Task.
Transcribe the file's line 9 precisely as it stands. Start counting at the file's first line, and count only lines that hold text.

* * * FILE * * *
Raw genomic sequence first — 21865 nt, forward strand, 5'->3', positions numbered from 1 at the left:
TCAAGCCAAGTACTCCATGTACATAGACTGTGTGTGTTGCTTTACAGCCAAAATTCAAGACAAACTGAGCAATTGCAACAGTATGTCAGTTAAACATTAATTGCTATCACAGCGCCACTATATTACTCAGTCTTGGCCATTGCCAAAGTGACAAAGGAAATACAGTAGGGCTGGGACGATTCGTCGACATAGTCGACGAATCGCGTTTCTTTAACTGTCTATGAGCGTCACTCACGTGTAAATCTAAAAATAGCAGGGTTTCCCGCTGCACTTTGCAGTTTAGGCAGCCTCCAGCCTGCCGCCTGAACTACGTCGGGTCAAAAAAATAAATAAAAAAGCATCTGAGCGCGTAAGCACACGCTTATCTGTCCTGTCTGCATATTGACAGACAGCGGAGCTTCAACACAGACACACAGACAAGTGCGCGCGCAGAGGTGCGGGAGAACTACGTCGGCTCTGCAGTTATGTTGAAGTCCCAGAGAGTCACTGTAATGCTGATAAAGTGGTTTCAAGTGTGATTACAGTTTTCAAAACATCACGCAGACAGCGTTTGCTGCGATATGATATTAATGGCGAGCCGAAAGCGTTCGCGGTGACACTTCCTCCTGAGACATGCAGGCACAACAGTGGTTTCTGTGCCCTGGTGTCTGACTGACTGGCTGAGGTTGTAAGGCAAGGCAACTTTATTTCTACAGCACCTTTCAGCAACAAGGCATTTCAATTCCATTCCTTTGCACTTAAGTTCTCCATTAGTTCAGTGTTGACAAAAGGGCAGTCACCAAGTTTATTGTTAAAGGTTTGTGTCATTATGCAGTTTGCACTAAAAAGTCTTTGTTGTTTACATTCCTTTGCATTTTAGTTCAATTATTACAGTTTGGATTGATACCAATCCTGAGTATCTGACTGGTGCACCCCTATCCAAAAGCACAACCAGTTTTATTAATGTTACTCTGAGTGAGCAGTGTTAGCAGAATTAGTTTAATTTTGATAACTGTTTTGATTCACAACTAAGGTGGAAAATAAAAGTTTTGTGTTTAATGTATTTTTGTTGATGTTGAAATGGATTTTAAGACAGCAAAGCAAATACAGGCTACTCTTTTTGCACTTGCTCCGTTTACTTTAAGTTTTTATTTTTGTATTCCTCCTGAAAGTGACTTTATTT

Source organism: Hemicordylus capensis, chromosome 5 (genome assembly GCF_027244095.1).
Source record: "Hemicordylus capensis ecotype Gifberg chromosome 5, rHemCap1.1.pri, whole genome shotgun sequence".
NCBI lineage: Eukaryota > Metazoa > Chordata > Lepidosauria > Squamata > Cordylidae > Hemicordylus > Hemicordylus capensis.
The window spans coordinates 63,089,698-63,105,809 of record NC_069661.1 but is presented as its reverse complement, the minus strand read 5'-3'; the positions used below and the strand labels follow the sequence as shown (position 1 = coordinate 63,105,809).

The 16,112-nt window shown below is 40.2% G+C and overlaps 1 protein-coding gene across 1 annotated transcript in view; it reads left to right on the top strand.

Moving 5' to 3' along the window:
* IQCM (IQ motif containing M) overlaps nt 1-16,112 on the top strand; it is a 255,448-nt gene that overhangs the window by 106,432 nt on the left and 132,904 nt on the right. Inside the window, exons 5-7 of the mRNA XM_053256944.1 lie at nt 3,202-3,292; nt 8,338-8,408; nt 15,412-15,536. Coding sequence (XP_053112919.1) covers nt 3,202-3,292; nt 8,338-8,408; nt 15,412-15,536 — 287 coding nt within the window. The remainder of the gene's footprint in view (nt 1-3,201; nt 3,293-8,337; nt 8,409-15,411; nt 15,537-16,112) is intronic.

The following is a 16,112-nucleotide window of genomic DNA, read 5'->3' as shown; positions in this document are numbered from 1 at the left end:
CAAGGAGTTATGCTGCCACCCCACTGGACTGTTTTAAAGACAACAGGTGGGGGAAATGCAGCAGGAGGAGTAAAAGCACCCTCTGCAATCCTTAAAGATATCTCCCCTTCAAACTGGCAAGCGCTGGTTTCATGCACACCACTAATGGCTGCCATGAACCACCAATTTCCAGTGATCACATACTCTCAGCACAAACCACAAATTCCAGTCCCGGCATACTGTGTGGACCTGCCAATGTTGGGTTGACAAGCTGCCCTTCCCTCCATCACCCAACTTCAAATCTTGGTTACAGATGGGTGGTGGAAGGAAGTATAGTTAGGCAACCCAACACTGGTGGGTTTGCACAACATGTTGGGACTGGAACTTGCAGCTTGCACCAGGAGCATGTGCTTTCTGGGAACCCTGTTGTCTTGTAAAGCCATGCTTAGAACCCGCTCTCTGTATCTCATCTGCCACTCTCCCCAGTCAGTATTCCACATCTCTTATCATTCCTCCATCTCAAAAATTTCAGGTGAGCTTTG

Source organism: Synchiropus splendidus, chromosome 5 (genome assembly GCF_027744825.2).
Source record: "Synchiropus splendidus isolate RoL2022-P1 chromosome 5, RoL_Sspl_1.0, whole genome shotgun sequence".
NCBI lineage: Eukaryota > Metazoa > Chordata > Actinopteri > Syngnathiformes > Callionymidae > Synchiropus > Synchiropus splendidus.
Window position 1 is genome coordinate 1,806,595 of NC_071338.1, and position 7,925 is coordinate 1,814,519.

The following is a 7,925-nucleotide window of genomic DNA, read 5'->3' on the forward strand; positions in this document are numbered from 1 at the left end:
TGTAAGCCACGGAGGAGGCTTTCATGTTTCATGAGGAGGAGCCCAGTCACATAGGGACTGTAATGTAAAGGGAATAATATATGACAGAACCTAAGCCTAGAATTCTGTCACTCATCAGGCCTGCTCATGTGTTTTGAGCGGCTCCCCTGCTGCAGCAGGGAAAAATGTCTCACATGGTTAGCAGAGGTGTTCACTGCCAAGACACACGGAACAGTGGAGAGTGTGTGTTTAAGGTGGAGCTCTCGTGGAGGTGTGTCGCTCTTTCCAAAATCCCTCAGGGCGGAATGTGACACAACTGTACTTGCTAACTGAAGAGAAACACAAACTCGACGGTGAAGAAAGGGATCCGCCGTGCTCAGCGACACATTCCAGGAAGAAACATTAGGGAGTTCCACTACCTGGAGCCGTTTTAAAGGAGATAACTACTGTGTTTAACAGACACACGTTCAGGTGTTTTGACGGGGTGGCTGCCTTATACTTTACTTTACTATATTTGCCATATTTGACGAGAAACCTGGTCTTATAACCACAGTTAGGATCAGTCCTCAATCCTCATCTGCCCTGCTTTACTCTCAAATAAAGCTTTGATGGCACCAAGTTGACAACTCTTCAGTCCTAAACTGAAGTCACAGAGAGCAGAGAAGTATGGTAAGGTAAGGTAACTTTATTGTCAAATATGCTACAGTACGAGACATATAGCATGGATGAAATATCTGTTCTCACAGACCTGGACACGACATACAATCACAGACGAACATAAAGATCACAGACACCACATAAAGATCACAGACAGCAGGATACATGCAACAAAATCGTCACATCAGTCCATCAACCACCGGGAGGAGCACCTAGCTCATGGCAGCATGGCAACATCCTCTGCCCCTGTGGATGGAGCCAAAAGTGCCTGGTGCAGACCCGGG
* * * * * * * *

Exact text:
* IQCM (IQ motif containing M) overlaps nt 1-16,112 on the top strand; it is a 255,448-nt gene that overhangs the window by 106,432 nt on the left and 132,904 nt on the right. Inside the window, exons 5-7 of the mRNA XM_053256944.1 lie at nt 3,202-3,292; nt 8,338-8,408; nt 15,412-15,536. Coding sequence (XP_053112919.1) covers nt 3,202-3,292; nt 8,338-8,408; nt 15,412-15,536 — 287 coding nt within the window. The remainder of the gene's footprint in view (nt 1-3,201; nt 3,293-8,337; nt 8,409-15,411; nt 15,537-16,112) is intronic.